The trouble is, I don’t think she’s doing that (not in this essay at least). The larger self around that pain is largely absent as she invokes Anne Carson, Louise Gluck, Ani DiFranco, Tori Amos, Sylvia Plath, Leona Lewis, Lucy Grealy, as if their collective presence will lend some kind of weight or coherence. It doesn’t.

In certain places, Jamison anticipates my eye-rolling by saying things like, “You court a certain disdain by choosing to write about hurting women.” Okay, she’s got me there. I’m guilty—and as a reader, I appreciate her pushing me to examine my own bias, what I bring with me when I sit down to turn her pages. This is what makes her work so valuable.

The question Jamison and every other non-fiction writer grapples with is: How can we be anything but self-referential? The truth is, we can’t. To a certain extent we will only ever be this body, this mind, this set of circumstances. But there’s a difference between writing from within your own frame of reference and writing from within your own ass. Jamison and the rest of us do our best when we hold onto an awareness that our particular corner of the world is but one of many corners.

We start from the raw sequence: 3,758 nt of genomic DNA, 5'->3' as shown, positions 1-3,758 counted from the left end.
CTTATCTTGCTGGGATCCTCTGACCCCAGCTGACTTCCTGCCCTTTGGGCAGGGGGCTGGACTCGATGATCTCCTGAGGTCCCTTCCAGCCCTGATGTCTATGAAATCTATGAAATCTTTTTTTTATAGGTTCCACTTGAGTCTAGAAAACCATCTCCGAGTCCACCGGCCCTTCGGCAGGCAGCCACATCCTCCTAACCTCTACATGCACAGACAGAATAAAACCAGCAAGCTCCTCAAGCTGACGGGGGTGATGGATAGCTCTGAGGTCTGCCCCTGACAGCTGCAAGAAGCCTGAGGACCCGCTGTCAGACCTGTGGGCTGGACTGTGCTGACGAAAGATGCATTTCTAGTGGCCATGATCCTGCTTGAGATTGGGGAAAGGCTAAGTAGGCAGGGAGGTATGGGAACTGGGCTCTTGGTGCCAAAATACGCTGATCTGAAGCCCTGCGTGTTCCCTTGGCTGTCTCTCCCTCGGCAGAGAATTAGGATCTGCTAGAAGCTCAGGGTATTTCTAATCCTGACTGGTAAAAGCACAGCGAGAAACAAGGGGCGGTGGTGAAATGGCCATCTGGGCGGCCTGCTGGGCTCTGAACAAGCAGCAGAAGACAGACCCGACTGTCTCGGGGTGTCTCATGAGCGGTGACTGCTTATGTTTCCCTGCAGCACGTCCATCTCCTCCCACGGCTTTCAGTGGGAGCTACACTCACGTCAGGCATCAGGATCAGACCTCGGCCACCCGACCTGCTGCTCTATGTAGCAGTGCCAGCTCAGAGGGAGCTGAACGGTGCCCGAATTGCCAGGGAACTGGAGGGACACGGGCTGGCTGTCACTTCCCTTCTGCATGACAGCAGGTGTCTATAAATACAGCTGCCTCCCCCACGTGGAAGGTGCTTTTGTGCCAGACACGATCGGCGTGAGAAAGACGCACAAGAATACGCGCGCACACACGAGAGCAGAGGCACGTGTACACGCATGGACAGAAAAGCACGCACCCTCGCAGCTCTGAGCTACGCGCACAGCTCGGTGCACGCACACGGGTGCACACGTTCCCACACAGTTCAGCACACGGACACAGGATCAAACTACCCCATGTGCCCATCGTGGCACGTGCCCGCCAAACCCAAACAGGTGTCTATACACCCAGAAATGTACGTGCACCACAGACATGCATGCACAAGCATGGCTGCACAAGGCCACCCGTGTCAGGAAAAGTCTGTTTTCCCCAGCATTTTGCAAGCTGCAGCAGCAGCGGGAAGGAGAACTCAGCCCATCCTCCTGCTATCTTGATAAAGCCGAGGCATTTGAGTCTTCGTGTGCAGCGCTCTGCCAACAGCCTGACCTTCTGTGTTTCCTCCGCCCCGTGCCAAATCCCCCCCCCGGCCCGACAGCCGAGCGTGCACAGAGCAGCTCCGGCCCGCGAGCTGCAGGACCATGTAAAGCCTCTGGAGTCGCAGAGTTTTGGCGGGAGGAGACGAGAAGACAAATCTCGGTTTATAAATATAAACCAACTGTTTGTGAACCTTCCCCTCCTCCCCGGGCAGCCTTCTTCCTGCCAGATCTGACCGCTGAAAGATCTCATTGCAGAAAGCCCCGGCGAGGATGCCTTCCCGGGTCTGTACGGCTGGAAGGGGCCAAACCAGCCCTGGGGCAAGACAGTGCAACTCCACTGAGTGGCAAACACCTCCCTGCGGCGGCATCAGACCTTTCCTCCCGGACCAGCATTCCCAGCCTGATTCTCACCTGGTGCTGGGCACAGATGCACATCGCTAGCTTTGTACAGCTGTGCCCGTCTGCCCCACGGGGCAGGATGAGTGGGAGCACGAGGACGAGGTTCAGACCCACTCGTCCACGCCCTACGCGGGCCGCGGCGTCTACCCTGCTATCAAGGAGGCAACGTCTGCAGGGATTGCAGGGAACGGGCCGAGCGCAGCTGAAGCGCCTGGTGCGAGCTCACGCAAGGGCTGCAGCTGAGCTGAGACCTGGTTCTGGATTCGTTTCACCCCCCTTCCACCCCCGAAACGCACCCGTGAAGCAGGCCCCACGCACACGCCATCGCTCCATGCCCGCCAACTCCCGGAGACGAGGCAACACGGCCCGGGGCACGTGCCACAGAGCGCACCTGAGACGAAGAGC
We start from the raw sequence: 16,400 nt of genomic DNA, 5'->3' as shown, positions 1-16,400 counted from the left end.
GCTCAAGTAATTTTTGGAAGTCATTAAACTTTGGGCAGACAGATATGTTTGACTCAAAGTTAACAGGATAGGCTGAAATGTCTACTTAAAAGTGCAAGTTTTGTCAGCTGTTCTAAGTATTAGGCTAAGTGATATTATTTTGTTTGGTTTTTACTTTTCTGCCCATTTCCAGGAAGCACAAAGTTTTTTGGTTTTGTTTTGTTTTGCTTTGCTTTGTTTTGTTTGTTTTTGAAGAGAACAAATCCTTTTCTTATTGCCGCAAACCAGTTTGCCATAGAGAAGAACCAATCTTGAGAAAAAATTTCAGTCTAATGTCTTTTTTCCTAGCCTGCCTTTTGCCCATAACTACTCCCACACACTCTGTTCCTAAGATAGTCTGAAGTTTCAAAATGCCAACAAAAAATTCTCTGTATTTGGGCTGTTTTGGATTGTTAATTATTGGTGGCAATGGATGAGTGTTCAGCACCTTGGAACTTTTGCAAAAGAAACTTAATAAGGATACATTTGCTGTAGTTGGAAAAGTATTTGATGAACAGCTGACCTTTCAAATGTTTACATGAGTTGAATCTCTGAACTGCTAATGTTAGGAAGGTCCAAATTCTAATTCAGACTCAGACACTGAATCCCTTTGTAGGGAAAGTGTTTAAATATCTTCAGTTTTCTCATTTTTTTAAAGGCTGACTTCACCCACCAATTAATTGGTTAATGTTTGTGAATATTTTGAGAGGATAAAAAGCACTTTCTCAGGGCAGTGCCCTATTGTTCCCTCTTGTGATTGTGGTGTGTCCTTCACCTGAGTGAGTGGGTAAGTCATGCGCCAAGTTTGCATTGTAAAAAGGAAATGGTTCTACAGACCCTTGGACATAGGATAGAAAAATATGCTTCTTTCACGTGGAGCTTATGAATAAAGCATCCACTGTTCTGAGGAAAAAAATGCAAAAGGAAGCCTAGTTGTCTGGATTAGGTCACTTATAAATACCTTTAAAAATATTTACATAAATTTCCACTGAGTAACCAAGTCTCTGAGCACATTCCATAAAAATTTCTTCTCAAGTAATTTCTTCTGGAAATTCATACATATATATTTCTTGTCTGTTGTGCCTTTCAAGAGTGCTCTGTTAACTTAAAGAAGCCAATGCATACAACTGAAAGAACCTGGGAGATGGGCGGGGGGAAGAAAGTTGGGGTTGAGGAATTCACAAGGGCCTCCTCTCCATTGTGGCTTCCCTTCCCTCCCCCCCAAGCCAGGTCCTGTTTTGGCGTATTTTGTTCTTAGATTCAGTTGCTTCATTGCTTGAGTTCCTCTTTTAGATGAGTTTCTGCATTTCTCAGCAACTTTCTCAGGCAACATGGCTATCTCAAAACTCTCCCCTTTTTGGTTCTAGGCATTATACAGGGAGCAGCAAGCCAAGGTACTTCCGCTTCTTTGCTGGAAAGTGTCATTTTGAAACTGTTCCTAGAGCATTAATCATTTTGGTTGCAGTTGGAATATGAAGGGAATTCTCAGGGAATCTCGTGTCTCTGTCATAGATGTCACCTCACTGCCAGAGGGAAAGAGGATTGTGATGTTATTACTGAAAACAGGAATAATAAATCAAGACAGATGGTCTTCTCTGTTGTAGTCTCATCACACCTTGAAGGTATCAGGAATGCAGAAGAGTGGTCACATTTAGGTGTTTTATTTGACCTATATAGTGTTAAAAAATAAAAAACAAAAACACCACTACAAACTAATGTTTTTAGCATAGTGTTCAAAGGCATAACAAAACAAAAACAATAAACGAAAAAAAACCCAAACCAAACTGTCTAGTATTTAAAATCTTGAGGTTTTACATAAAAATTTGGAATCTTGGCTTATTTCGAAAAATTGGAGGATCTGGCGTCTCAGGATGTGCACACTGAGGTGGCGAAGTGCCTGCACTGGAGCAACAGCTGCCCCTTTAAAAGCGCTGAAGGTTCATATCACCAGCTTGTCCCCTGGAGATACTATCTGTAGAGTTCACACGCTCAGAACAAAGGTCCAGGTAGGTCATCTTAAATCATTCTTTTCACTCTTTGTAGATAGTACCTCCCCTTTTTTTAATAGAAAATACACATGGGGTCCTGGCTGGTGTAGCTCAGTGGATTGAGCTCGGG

“I don’t believe in a finite economy of empathy,” Jamison says at the end of her collection, leaving me with what I like most about her: a willingness to make a genuine, un-ironic “I” statement, a conclusion she’s earned by being smart and watchful and deliberately honest. I’m glad when she says this—I don’t believe in a finite economy of empathy—because if this is what she believes, then it doesn’t seem like such a crazy thing for me to believe, either.

Nishta Mehra is a writer, middle school English teacher, and enthusiastic home cook who blogs about food and life at A graduate of the MFA program at the University of Arizona, her first book, a collection of essays entitled The Pomegranate King, was published in June 2013. She lives with her partner, Jill Carroll, and their son, Shiv, in a suburb of Houston, Texas.